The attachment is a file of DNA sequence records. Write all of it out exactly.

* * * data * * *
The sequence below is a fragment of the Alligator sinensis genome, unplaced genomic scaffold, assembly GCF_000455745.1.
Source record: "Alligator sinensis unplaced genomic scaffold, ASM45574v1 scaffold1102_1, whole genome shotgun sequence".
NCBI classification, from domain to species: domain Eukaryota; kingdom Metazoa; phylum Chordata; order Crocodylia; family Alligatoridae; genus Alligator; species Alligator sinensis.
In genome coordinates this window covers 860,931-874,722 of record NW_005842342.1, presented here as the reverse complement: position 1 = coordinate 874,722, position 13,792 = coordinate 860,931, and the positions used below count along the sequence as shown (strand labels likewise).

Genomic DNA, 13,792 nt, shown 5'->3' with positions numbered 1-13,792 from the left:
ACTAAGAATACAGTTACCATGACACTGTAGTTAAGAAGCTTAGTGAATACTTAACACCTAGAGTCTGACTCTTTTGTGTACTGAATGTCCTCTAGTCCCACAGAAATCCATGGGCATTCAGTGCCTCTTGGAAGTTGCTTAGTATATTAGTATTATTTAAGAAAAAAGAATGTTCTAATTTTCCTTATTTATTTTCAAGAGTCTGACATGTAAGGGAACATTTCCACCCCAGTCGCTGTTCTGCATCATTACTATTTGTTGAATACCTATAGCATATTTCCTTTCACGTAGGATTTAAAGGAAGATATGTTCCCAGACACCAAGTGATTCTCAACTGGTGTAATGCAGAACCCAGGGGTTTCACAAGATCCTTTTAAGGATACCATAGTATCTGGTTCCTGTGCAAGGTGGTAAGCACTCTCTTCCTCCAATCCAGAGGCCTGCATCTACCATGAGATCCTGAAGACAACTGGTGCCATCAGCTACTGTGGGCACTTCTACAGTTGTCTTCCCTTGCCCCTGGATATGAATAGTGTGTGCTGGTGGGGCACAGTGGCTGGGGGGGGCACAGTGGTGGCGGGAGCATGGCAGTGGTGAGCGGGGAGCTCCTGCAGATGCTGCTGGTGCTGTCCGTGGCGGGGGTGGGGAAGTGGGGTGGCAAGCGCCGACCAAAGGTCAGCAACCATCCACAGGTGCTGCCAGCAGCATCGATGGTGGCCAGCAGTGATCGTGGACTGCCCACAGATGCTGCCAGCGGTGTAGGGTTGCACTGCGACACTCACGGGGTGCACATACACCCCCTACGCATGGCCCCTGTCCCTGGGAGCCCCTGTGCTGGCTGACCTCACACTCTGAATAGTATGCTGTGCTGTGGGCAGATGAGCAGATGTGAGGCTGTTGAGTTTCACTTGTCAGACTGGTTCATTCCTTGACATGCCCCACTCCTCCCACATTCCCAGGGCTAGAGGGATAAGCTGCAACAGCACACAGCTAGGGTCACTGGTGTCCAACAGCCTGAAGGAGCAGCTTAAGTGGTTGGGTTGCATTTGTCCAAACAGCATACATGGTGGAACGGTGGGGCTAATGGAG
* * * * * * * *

The sequence below is a fragment of the Alligator sinensis genome, unplaced genomic scaffold, assembly GCF_000455745.1.
Source record: "Alligator sinensis unplaced genomic scaffold, ASM45574v1 scaffold1102_1, whole genome shotgun sequence".
NCBI classification, from domain to species: domain Eukaryota; kingdom Metazoa; phylum Chordata; order Crocodylia; family Alligatoridae; genus Alligator; species Alligator sinensis.
In genome coordinates this window covers 860,931-874,722 of record NW_005842342.1, presented here as the reverse complement: position 1 = coordinate 874,722, position 13,792 = coordinate 860,931, and the positions used below count along the sequence as shown (strand labels likewise).

Genomic DNA, 13,792 nt, shown 5'->3' with positions numbered 1-13,792 from the left:
ACTAAGAATACAGTTACCATGACACTGTAGTTAAGAAGCTTAGTGAATACTTAACACCTAGAGTCTGACTCTTTTGTGTACTGAATGTCCTCTAGTCCCACAGAAATCCATGGGCATTCAGTGCCTCTTGGAAGTTGCTTAGTATATTAGTATTATTTAAGAAAAAAGAATGTTCTAATTTTCCTTATTTATTTTCAAGAGTCTGACATGTAAGGGAACATTTCCACCCCAGTCGCTGTTCTGCATCATTACTATTTGTTGAATACCTATAGCATATTTCCTTTCACGTAGGATTTAAAGGAAGATATGTTCCCAGACACCAAGTGATTCTCAACTGGTGTAATGCAGAACCCAGGGGTTTCACAAGATCCTTTTAAGGATACCATAGTATCTGGTTCCTGTGCAAGGTGGTAAGCACTCTCTTCCTCCAATCCAGAGGCCTGCATCTACCATGAGATCCTGAAGACAACTGGTGCCATCAGCTACTGTGGGCACTTCTACAGTTGTCTTCCCTTGCCCCTGGATATGAATAGTGTGTGCTGGTGGGGCACAGTGGCTGGGGGGGGCACAGTGGTGGCGGGAGCATGGCAGTGGTGAGCGGGGAGCTCCTGCAGATGCTGCTGGTGCTGTCCGTGGCGGGGGTGGGGAAGTGGGGTGGCAAGCGCCGACCAAAGGTCAGCAACCATCCACAGGTGCTGCCAGCAGCATCGATGGTGGCCAGCAGTGATCGTGGACTGCCCACAGATGCTGCCAGCGGTGTAGGGTTGCACTGCGACACTCACGGGGTGCACATACACCCCCTACGCATGGCCCCTGTCCCTGGGAGCCCCTGTGCTGGCTGACCTCACACTCTGAATAGTATGCTGTGCTGTGGGCAGATGAGCAGATGTGAGGCTGTTGAGTTTCACTTGTCAGACTGGTTCATTCCTTGACATGCCCCACTCCTCCCACATTCCCAGGGCTAGAGGGATAAGCTGCAACAGCACACAGCTAGGGTCACTGGTGTCCAACAGCCTGAAGGAGCAGCTTAAGTGGTTGGGTTGCATTTGTCCAAACAGCATACATGGTGGAACGGTGGGGCTAATGGAG